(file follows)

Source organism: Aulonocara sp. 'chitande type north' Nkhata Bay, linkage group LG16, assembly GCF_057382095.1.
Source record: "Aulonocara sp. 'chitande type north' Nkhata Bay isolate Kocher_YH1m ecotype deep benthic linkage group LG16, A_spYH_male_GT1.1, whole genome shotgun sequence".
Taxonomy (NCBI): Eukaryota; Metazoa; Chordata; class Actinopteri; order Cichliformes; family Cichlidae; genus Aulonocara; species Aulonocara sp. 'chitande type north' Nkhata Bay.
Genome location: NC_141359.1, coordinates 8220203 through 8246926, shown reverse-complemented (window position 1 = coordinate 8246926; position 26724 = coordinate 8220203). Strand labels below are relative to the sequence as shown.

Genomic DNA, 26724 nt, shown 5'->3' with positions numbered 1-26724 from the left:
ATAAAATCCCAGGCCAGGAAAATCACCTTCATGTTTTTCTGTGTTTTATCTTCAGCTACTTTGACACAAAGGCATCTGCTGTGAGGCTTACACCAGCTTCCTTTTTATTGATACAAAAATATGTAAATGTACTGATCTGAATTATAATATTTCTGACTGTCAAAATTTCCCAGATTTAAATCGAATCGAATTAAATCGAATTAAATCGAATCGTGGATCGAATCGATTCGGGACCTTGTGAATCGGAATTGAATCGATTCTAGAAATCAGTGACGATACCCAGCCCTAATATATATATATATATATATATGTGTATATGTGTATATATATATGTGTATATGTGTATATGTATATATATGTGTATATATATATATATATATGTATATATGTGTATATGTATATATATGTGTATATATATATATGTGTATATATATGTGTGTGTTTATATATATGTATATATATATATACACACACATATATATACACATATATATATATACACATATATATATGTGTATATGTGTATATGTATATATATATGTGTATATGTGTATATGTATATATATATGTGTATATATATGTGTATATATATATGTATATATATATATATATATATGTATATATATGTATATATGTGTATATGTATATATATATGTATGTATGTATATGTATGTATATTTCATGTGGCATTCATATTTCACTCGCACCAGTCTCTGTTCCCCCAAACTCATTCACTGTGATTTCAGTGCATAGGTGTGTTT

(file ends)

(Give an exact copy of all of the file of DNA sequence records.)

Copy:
Source organism: Aulonocara sp. 'chitande type north' Nkhata Bay, linkage group LG16, assembly GCF_057382095.1.
Source record: "Aulonocara sp. 'chitande type north' Nkhata Bay isolate Kocher_YH1m ecotype deep benthic linkage group LG16, A_spYH_male_GT1.1, whole genome shotgun sequence".
Taxonomy (NCBI): Eukaryota; Metazoa; Chordata; class Actinopteri; order Cichliformes; family Cichlidae; genus Aulonocara; species Aulonocara sp. 'chitande type north' Nkhata Bay.
Genome location: NC_141359.1, coordinates 8220203 through 8246926, shown reverse-complemented (window position 1 = coordinate 8246926; position 26724 = coordinate 8220203). Strand labels below are relative to the sequence as shown.

Genomic DNA, 26724 nt, shown 5'->3' with positions numbered 1-26724 from the left:
ATAAAATCCCAGGCCAGGAAAATCACCTTCATGTTTTTCTGTGTTTTATCTTCAGCTACTTTGACACAAAGGCATCTGCTGTGAGGCTTACACCAGCTTCCTTTTTATTGATACAAAAATATGTAAATGTACTGATCTGAATTATAATATTTCTGACTGTCAAAATTTCCCAGATTTAAATCGAATCGAATTAAATCGAATTAAATCGAATCGTGGATCGAATCGATTCGGGACCTTGTGAATCGGAATTGAATCGATTCTAGAAATCAGTGACGATACCCAGCCCTAATATATATATATATATATATATGTGTATATGTGTATATATATATGTGTATATGTGTATATGTATATATATGTGTATATATATATATATATATGTATATATGTGTATATGTATATATATGTGTATATATATATATGTGTATATATATGTGTGTGTTTATATATATGTATATATATATATACACACACATATATATACACATATATATATATACACATATATATATGTGTATATGTGTATATGTATATATATATGTGTATATGTGTATATGTATATATATATGTGTATATATATGTGTATATATATATGTATATATATATATATATATATGTATATATATGTATATATGTGTATATGTATATATATATGTATGTATGTATATGTATGTATATTTCATGTGGCATTCATATTTCACTCGCACCAGTCTCTGTTCCCCCAAACTCATTCACTGTGATTTCAGTGCATAGGTGTGTTT